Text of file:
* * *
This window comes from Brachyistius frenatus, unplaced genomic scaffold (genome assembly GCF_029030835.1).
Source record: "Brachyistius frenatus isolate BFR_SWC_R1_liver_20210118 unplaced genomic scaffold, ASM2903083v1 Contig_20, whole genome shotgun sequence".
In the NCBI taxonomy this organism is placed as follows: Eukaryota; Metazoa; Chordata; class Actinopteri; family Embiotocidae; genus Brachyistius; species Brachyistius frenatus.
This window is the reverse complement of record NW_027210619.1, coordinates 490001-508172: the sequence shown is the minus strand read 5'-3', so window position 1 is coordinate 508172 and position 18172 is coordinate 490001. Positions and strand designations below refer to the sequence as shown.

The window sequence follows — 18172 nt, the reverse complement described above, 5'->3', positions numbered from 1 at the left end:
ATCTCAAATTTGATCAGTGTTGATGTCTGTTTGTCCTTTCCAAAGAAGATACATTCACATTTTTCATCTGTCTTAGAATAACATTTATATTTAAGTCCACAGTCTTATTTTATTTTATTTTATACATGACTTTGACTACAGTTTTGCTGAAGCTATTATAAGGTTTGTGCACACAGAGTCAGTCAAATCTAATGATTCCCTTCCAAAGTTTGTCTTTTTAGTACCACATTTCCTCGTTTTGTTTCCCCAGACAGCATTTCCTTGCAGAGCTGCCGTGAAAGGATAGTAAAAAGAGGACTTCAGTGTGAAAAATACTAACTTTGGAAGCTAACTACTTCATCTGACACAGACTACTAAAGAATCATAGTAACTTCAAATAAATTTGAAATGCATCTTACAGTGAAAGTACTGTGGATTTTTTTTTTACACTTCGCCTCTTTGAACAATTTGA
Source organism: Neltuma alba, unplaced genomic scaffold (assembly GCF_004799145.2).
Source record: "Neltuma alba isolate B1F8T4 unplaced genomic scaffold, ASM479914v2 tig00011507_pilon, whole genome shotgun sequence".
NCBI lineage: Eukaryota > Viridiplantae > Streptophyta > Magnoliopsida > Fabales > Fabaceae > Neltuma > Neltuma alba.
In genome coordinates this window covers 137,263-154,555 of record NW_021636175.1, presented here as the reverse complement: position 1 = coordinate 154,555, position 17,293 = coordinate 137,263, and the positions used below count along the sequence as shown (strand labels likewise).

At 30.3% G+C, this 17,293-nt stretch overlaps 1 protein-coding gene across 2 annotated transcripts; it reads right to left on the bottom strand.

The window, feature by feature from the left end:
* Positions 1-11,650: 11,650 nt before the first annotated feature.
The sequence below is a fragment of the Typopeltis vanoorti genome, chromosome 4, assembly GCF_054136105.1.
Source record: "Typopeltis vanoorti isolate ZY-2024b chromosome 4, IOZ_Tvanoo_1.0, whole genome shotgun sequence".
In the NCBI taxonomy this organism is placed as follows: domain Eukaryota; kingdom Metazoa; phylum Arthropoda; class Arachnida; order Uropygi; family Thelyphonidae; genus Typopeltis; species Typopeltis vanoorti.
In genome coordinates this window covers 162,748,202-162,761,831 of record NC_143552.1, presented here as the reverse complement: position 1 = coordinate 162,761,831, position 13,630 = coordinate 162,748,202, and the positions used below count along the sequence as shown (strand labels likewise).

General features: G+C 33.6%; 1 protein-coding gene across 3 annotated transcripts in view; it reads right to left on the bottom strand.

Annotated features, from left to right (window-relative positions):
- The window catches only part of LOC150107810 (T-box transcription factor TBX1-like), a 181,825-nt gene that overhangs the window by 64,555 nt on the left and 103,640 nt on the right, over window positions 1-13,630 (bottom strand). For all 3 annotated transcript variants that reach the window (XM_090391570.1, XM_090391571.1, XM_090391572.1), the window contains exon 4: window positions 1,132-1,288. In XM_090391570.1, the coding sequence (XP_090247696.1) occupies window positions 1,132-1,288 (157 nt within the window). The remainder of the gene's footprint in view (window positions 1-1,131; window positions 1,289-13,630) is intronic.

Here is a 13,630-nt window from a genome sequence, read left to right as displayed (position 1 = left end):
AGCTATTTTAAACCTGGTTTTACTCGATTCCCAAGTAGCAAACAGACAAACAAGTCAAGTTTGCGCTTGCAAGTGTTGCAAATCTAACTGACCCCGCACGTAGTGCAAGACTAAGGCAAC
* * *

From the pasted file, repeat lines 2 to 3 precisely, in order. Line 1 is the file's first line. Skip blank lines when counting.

Source record: "Brachyistius frenatus isolate BFR_SWC_R1_liver_20210118 unplaced genomic scaffold, ASM2903083v1 Contig_20, whole genome shotgun sequence".
In the NCBI taxonomy this organism is placed as follows: Eukaryota; Metazoa; Chordata; class Actinopteri; family Embiotocidae; genus Brachyistius; species Brachyistius frenatus.